Women and Innovation: Susan Chapman

At L&P, we’re inspired by our colleagues who go above and beyond to enhance our businesses. This month, we’re sharing stories of women at L&P who have improved our products and processes with their creativity and leadership.

We’d like to recognize Susan Chapman, Creative Services Operations Manager! This spotlight of Susan, who has been instrumental in L&P’s adoption and maintenance of technologies during her 44-year career, was written by Paul M. Johnson. They’ve worked together since 2010.


For reasons obvious to her coworkers in Creative Services, one of Susan’s nicknames is “The Oracle.” If you need to connect to a network printer, locate an obscure sales sheet from 1995, or find the phone extension for someone to help with a medical claim, you ask Susan. And no matter how busy she might be, which is always, she’ll have the answer, sometimes before you finish your question.

The Oracle. When there is one person who has this catalog of information – one Susan, in this case – it is often referred to as “tacit knowledge.” It’s the know-how born of experience, which includes knowledge of myriad things not documented in job manuals. It’s critical for the success of companies large and small.

But forget about that. Yes, Susan is a fount of workplace knowledge, absolutely. But that only touches lightly on the benefits she brings to Leggett and everyone she works with.


Susan hasn’t stopped learning and adding skills during her long career. It just wouldn’t be her. She was atop the tech wave before most Leggett coworkers even saw the swell, and she’s stayed up there for more than a quarter century. But, change came slowly.

“When I started, I had a correcting typewriter and a Dictaphone,” Susan says, almost apologetically. “When I did mail merge, it was typing each letter on letterhead with carbon and onionskin paper.”

We’ll pause while you Google that. Soon, the typewriter turned into a desktop computer and the Dictaphone got the memo it was time to go.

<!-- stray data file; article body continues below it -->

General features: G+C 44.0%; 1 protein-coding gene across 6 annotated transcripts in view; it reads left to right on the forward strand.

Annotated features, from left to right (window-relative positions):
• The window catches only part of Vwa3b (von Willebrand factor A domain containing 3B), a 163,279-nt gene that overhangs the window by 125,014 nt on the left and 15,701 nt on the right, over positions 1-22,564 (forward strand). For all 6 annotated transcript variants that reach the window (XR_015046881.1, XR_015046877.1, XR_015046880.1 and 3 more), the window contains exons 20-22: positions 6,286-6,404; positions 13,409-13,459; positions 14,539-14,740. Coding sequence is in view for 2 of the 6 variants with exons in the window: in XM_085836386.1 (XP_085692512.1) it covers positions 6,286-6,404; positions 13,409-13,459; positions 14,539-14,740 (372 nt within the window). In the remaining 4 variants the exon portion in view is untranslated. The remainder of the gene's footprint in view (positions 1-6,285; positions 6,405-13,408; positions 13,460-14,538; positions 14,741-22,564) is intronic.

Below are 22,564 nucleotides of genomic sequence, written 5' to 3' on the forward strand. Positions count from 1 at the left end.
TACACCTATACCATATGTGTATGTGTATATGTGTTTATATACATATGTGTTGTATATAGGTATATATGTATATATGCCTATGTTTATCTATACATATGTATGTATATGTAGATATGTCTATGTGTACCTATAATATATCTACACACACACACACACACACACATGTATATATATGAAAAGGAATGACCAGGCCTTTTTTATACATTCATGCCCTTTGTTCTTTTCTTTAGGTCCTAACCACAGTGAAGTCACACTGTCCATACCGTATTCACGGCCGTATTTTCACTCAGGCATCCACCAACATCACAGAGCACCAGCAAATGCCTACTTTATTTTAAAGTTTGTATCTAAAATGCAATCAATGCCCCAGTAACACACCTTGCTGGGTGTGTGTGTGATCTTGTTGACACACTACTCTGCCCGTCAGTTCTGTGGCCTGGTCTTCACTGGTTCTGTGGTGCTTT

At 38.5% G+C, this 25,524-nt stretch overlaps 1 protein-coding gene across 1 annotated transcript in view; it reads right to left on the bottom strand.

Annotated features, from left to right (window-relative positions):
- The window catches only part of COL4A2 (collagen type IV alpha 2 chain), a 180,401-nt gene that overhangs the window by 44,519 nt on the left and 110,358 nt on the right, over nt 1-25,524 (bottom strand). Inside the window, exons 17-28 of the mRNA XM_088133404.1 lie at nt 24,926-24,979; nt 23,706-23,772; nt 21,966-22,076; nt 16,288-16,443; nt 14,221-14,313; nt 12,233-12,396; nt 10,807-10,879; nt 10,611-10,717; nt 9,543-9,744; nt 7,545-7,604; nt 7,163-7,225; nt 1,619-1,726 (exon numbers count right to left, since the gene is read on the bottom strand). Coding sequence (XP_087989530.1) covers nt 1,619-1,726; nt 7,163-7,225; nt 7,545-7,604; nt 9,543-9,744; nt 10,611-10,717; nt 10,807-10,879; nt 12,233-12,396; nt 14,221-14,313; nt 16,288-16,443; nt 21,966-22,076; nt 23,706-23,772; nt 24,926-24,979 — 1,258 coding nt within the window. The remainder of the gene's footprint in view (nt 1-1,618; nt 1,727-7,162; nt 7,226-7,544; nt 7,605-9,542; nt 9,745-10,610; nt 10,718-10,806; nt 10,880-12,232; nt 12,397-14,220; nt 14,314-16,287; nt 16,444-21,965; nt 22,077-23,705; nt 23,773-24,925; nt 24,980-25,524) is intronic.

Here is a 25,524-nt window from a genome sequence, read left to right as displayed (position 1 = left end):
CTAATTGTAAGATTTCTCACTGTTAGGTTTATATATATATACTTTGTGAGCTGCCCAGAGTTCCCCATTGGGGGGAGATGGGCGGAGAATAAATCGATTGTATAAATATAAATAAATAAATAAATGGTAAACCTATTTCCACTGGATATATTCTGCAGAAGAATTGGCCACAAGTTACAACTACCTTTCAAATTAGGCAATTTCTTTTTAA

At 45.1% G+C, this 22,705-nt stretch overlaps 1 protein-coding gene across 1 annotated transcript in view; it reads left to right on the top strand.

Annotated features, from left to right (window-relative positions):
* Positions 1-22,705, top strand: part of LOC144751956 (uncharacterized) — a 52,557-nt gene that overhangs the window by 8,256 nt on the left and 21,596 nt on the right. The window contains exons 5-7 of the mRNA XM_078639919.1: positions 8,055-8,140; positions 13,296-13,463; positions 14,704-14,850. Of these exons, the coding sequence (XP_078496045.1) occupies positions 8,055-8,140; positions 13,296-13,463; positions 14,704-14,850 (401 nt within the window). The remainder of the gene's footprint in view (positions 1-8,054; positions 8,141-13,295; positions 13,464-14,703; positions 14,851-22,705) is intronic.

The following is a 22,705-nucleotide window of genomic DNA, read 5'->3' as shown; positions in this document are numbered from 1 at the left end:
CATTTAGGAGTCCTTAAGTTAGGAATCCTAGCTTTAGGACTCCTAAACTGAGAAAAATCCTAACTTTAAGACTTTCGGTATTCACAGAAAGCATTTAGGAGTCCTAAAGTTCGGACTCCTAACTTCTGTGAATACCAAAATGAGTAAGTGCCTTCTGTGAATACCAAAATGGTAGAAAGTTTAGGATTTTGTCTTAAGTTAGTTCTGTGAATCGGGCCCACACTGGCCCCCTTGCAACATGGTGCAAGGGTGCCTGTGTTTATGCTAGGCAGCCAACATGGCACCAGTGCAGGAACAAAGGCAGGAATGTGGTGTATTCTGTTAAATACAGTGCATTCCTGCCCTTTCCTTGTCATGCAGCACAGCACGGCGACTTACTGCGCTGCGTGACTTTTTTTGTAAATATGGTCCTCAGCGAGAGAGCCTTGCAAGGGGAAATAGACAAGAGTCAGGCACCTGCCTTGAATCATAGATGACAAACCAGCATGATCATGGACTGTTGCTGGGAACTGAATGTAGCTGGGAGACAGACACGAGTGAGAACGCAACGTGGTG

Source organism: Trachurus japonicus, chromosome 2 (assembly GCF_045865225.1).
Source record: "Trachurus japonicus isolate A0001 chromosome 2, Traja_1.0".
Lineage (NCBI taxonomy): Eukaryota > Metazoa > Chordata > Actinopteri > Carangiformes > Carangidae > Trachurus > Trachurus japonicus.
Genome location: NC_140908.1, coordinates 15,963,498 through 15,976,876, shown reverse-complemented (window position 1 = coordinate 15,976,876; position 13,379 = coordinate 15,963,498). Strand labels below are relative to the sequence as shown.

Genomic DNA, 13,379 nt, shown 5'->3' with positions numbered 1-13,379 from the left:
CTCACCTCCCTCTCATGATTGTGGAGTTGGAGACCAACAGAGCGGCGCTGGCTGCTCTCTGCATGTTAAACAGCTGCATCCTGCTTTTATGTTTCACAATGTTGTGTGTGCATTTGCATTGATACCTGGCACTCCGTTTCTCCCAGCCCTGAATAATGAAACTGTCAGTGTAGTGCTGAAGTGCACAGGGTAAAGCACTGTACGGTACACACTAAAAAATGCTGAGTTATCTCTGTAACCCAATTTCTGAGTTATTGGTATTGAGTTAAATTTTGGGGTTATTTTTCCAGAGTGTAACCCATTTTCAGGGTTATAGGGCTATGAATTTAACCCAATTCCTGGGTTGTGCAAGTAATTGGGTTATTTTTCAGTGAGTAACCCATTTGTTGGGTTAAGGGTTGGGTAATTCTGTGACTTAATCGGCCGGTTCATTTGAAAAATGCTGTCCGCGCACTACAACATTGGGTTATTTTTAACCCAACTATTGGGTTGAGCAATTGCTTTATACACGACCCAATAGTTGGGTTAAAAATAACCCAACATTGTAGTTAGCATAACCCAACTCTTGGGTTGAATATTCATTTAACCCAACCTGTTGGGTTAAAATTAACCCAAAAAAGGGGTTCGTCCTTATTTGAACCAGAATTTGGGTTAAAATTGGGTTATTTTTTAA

In the mid-80s, Susan received the first Apple computer Leggett ever owned, working with graphic designers to create professional-grade design that didn’t require tedious hand sketches. (Macs have always been eons ahead of PCs in term of design capability.)

“I learned how to service and update each Apple computer we’ve had since that initial Mac,” she says, adding that she’d often pull the machines apart and reassemble them for upgrades, downloading those upgrades on her home “dial-up” since Leggett didn’t have internet access. “And still today, I continue to keep our Macs updated so we can better service our business units and their needs.”

Susan’s latest tech-related accomplishment is the creation of a digital content library to house Creative Services’ many assets, and it has led to a seamless sharing of content with Leggett business units. 

“I have always been excited by any challenge and fueled by the experience it takes to solve anything put before me,” she says. “I have never grown out of the ‘why’ stage from an early age and no one ever told me I couldn’t find the answers.”


Raised on a farm – not, perhaps, the natural starting point for a technophile – Susan developed her unswerving work ethic as well as important lessons from her father.

“My dad stressed that he wanted me to be an independent woman. I was exposed to mechanical work and by the time I graduated from high school I was more knowledgeable in mechanics than my male classmates – maybe that is why I gravitated to computer mechanics. My dad instilled in me I could do anything I wanted to do, and that is how I have always viewed the world.”